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Michel-Adrien Sheppard

I’m pleased to announce that Michel-Adrien Sheppard has joined Slaw as a core contributor. As Slawyers will doubtless know, Michel-Adrien is the Reference Librarian at the Supreme Court of Canada, and, perhaps even more important, Library Boy the blogger, at

Welcome, Michel-Adrien, to Slaw, made even more significant by your participation. . . . [more]

Posted in: Miscellaneous

Canadian Library Association – Copyright Update

I was trolling the Canadian Library Association/association canadienne des bibliothèques website to see what is new (note their new bilingual name!). I found a couple of interesting items on copyright: a letter to the Ministers about Copyright Legislation, and a Resolution by the Association regarding an Access Copyright iniative, “Captain Copyright“. . . . [more]

Posted in: Miscellaneous

What Is Drupal?

In a recent Slaw comment, Connie asked if someone would write something about Drupal. Subsequent comments from Patrick and Simon gave brief summaries, but I thought I’d go a bit further, and try to relay some of the basics surrounding this type of web software.

Briefly, Drupal is an open source CMS, written for the LAMP stack, which is modular in design. What does this mean? Well, let’s start with a couple definitions.

  • Open Source (OS) – open source software (generally) lets you download the software for free, view the source code, alter and re-distribute. Each OS product typically
. . . [more]
Posted in: Miscellaneous

Archival Research

KNOXVILLE, Tenn.–A 1995 e-mail extracted from the hard drive of a recently unearthed Compaq desktop PC offers a tantalizing glimpse into the day-to-day life of a primitive Internet society, said the archaeologists responsible for its discovery.

“We’re very excited by this find, because only by understanding our e-mail past can we hope to understand our e-mail present and future,” said Northwestern University archaeology professor Lane Caspari, who has been leading the dig through the equipment storage area of a Knoxville-area credit union since late April, on Tuesday. “The discovery also sheds new light on the 1990s–an era we know very . . . [more]

Posted in: Miscellaneous

Changes to the Ontario Rules of Civil Procedure Forms

The following is copied from an Ontario Ministry of the Attorney General, Court Services Division Directive and may be of interest.

An amendment to Rule 1.06 of the Rules of Civil Procedure, which removes RCP forms from the Rules and incorporates them by reference to a website, comes into effect on July 1, 2006. This change, made by O. Reg.77/06, moves the forms from the body of the Rules to the following public website: The forms will no longer be published on the “e-laws” website. The regulation also includes a new Table of Forms that gives the Form

. . . [more]
Posted in: Miscellaneous

Social Bookmarking Behind the Firewall

A research team at IBM is working on an application called Dogear that brings social bookmarking to large enterprises. Just as with (I never know where to put the first period), the idea is to let others benefit from pages you find interesting and that you tag this way and that; only here the others are folks in your firm. IBM’s software is typically sophisticated, and Dogear won’t be an exception, it seems: the front end lets you search by tag (natch), lets you see a list of those who’ve bookmarked a particular page, and gives you a list . . . [more]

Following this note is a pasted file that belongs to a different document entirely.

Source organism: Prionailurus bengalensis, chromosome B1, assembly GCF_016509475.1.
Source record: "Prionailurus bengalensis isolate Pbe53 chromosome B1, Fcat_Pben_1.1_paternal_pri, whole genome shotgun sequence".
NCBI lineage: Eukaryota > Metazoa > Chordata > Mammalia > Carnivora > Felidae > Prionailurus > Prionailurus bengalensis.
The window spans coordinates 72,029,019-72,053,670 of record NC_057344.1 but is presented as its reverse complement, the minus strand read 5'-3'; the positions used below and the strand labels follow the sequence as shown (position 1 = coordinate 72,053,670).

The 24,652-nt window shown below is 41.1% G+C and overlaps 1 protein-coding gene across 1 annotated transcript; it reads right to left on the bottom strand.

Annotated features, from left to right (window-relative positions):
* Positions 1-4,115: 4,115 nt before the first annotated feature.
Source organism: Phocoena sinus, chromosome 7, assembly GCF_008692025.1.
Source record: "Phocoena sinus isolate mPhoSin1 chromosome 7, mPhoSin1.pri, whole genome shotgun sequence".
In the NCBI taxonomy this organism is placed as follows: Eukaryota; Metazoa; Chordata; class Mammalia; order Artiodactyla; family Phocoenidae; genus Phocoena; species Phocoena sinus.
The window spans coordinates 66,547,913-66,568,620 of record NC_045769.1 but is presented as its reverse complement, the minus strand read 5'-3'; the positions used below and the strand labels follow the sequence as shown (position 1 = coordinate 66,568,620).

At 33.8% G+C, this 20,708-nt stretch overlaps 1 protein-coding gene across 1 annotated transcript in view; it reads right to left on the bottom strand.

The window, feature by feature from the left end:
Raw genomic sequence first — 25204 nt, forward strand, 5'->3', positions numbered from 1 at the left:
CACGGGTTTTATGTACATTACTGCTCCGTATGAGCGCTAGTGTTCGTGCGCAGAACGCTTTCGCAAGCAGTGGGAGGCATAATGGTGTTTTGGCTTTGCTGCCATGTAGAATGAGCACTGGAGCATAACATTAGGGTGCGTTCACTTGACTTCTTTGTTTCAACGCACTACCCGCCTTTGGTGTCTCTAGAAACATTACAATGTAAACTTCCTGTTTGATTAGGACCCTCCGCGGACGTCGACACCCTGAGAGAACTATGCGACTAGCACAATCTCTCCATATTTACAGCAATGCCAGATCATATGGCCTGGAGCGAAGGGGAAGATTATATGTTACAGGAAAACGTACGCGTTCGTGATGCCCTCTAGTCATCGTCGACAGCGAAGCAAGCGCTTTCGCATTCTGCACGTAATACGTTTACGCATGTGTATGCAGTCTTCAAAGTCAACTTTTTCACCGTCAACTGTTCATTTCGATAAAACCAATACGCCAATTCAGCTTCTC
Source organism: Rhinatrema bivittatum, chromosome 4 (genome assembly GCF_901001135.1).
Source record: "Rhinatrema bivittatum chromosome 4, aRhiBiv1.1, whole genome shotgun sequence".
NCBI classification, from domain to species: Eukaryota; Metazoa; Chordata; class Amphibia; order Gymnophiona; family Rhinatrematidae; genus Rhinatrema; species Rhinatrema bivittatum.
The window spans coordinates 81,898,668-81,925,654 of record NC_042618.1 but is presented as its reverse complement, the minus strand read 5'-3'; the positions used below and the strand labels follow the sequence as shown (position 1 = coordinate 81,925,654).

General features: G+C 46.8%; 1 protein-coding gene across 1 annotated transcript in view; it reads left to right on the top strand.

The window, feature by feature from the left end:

Posted in: Miscellaneous

Law Commission Study on Extraterritoriality

John Gregory’s list-serv this morning brought to our attention a new study by Dalhousie profs, Steve Coughlan, Robert J. Currie, Hugh M. Kindred and Teresa Scassa entitled Global Reach, Local Grasp: Constructing Extraterritorial Jurisdiction in the Age of Globalization. This is part of the Commission’s Global Governance project that we’ve discussed before.

Teresa summarizes her team’s work:

The study explores the concept of extraterritorial action and develops a nuanced view of extraterritoriality. It considers the various means by which extraterritorial action may be taken, and examines the policy justifications that have primarily motivated Canada to act

. . . [more]
Posted in: Miscellaneous

Survey of the State of Outsourcing of Legal Services

Months back we referred Slaw readers to the excellent inventory of firms involved in the outsourcing of legal services, prepared by Joy London and Ron Friedmann. It’s recently been updated and could be a helpful guide to tone down some of the more extreme statements that are being made on the topic.

Speaking of outsourcing the Canwest news story that occasioned so much comment on the CALL-List-Serv has now been reprinted by the Times of India and by the Hindu (in Chennai). It’s a story indeed that Slaw originated for the Canadian market. . . . [more]

Posted in: Miscellaneous

I Agree and Understand

Every so often I find I’ve stepped back a couple of paces from my daily work and from that unfamiliar remove catch sight of law in all its lunacy. On this occasion I purchased a .ca domain and, so, was required to complete the registration process stipulated by CIRA, the Canadian Internet Registration Authority. The heart of this process is an “agreement” that the registrant must accept in order to obtain the right to a .ca domain and at the bottom of which is the standard box to tick to indicate acceptance — and understanding! — of this “click-wrap . . . [more]

Posted in: Miscellaneous